From Wikipedia, the free encyclopedia
Jump to: navigation, search
Other names
Dilactid, (R,R)-3,6-Dimethyl-1,4-dioxan-2,5-dion, (S,S)-3,6-Dimethyl-1,4-dioxan-2,5-dion, (meso)-3,6-Dimethyl-1,4-dioxan-2,5-dion, (R,R)-2,5-Dimethyl-3,6-dioxo-1,4-dioxan, (S,S)-2,5-Dimethyl-3,6-dioxo-1,4-dioxan, (meso)-2,5-Dimethyl-3,6-dioxo-1,4-dioxan
4511-42-6 [(S,S)-Lactide] YesY
25038-75-9 [(R,R)-Lactide] N
13076-19-2 [(R,S)-Lactide = meso-Lactide] N
26680-10-4 [mixture of three isomers] N
95-96-5 [mixture of three isomers] [1] N
Molar mass 144.13 g·mol−1
Melting point 95 to 97 °C (203 to 207 °F; 368 to 370 K) [(S,S)-Lactide and (R,R)-Lactide][2]
Hydrolyses to lactic acid[2]
Solubility soluble in chloroform, methanol
slightly soluble in benzene


R-phrases R36/37/38
S-phrases S26 S37/39
Except where otherwise noted, data are given for materials in their standard state (at 25 °C [77 °F], 100 kPa).
N verify (what is YesYN ?)
Infobox references

Lactide is the cyclic di-ester of lactic acid, i.e., 2-hydroxypropionic acid. Lactic acid cannot form a lactone as other hydroxy acids do because the hydroxy group is too close to the carboxylic group. Instead, lactic acid first forms a dimer, which is similar to a 5-hydroxyacid. The dimer contains a hydroxy group at a convenient distance from the carboxylic group for the formation of a lactone. Indeed, the dimer readily forms a six-membered cyclic diester known as lactide. Lactides may be prepared by heating lactic acid in the presence of an acid catalyst.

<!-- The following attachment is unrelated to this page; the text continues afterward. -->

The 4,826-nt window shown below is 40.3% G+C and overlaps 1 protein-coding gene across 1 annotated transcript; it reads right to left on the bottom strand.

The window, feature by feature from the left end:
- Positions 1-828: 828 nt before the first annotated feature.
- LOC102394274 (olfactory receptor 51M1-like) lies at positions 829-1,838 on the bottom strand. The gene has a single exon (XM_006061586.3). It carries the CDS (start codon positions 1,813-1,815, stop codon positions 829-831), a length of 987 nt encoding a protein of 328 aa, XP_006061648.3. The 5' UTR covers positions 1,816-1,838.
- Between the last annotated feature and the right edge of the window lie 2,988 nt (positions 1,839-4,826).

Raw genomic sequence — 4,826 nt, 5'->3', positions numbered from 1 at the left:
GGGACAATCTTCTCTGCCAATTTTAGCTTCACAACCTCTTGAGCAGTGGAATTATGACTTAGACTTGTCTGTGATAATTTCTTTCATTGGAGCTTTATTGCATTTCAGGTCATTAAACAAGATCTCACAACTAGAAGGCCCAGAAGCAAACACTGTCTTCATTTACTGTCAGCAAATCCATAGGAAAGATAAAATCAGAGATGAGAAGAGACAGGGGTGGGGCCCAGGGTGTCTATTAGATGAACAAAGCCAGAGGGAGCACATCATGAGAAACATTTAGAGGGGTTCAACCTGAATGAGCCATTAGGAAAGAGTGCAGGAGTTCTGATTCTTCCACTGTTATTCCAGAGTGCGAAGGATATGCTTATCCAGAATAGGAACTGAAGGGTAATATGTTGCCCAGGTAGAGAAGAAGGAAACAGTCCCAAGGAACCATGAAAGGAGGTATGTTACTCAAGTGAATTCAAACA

In general, a lactide is the cyclic diester, i.e., the di-lactone of two molecules of any 2-hydroxycarboxylic acid.


Lactic acid is chiral; two enantiomeric forms, (R)-lactic acid and (S)-lactic acid, may exist. Thus, lactide formed from two equivalents of lactic acid consists of two stereocenters. Three different stereoisomers of lactide are known:

Chemical structures of three isomers
(R,R)-Lactide (left above), (S,S)-lactide (right above) and meso-lactide (below)
Ball-and-stick models of three isomers
Ball-and-stick models of the above isomers


Lactide can be polymerized to polylactic acid (polylactide) using suitable catalysts, with either syndiotactic or a heterotactic stereocontrol, to give materials with many useful properties:[3]

Polylactide synthesis v.1.png


  1. ^ Sigma Aldrich product page for lactide Retrieved 8th of July 2015
  2. ^ a b c Römpp Online Chemielexikon Version 3.3 aufgerufen am 25. März 2009
  3. ^ R. Auras; L.-T. Lim; S. E. M. Selke; H. Tsuji (2010). Poly(lactic acid): Synthesis, Structures, Properties, Processing, and Applications. Wiley. ISBN 978-0-470-29366-9.